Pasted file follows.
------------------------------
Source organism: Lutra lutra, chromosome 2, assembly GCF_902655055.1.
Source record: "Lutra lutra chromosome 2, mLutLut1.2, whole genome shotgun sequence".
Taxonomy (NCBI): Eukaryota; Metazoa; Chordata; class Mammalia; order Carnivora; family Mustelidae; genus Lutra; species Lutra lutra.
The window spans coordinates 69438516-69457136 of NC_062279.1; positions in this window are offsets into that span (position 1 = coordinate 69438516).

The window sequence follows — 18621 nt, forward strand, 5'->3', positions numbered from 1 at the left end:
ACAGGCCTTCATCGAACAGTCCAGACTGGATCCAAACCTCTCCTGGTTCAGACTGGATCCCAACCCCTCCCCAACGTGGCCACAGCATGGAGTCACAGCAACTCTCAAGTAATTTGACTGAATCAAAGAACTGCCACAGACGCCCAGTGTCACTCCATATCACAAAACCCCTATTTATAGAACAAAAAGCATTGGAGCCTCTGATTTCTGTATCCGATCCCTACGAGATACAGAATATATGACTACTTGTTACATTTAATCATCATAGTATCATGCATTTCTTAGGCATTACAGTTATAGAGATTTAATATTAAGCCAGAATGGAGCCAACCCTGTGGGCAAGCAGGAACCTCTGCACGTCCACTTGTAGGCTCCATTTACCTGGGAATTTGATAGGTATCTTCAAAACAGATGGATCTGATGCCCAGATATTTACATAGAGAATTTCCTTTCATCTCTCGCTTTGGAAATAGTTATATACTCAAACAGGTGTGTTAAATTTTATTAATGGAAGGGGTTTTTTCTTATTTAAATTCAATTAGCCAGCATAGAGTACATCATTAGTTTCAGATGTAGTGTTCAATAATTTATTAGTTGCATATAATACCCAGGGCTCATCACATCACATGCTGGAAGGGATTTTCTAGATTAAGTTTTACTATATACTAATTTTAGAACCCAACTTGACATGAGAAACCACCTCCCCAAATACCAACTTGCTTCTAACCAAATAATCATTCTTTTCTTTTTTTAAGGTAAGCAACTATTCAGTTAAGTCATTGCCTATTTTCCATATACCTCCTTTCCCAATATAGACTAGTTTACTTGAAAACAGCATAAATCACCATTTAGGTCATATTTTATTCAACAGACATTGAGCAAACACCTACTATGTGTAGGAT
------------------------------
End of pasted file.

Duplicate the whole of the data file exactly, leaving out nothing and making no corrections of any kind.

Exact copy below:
Source organism: Lutra lutra, chromosome 2, assembly GCF_902655055.1.
Source record: "Lutra lutra chromosome 2, mLutLut1.2, whole genome shotgun sequence".
Taxonomy (NCBI): Eukaryota; Metazoa; Chordata; class Mammalia; order Carnivora; family Mustelidae; genus Lutra; species Lutra lutra.
The window spans coordinates 69438516-69457136 of NC_062279.1; positions in this window are offsets into that span (position 1 = coordinate 69438516).

The window sequence follows — 18621 nt, forward strand, 5'->3', positions numbered from 1 at the left end:
ACAGGCCTTCATCGAACAGTCCAGACTGGATCCAAACCTCTCCTGGTTCAGACTGGATCCCAACCCCTCCCCAACGTGGCCACAGCATGGAGTCACAGCAACTCTCAAGTAATTTGACTGAATCAAAGAACTGCCACAGACGCCCAGTGTCACTCCATATCACAAAACCCCTATTTATAGAACAAAAAGCATTGGAGCCTCTGATTTCTGTATCCGATCCCTACGAGATACAGAATATATGACTACTTGTTACATTTAATCATCATAGTATCATGCATTTCTTAGGCATTACAGTTATAGAGATTTAATATTAAGCCAGAATGGAGCCAACCCTGTGGGCAAGCAGGAACCTCTGCACGTCCACTTGTAGGCTCCATTTACCTGGGAATTTGATAGGTATCTTCAAAACAGATGGATCTGATGCCCAGATATTTACATAGAGAATTTCCTTTCATCTCTCGCTTTGGAAATAGTTATATACTCAAACAGGTGTGTTAAATTTTATTAATGGAAGGGGTTTTTTCTTATTTAAATTCAATTAGCCAGCATAGAGTACATCATTAGTTTCAGATGTAGTGTTCAATAATTTATTAGTTGCATATAATACCCAGGGCTCATCACATCACATGCTGGAAGGGATTTTCTAGATTAAGTTTTACTATATACTAATTTTAGAACCCAACTTGACATGAGAAACCACCTCCCCAAATACCAACTTGCTTCTAACCAAATAATCATTCTTTTCTTTTTTTAAGGTAAGCAACTATTCAGTTAAGTCATTGCCTATTTTCCATATACCTCCTTTCCCAATATAGACTAGTTTACTTGAAAACAGCATAAATCACCATTTAGGTCATATTTTATTCAACAGACATTGAGCAAACACCTACTATGTGTAGGAT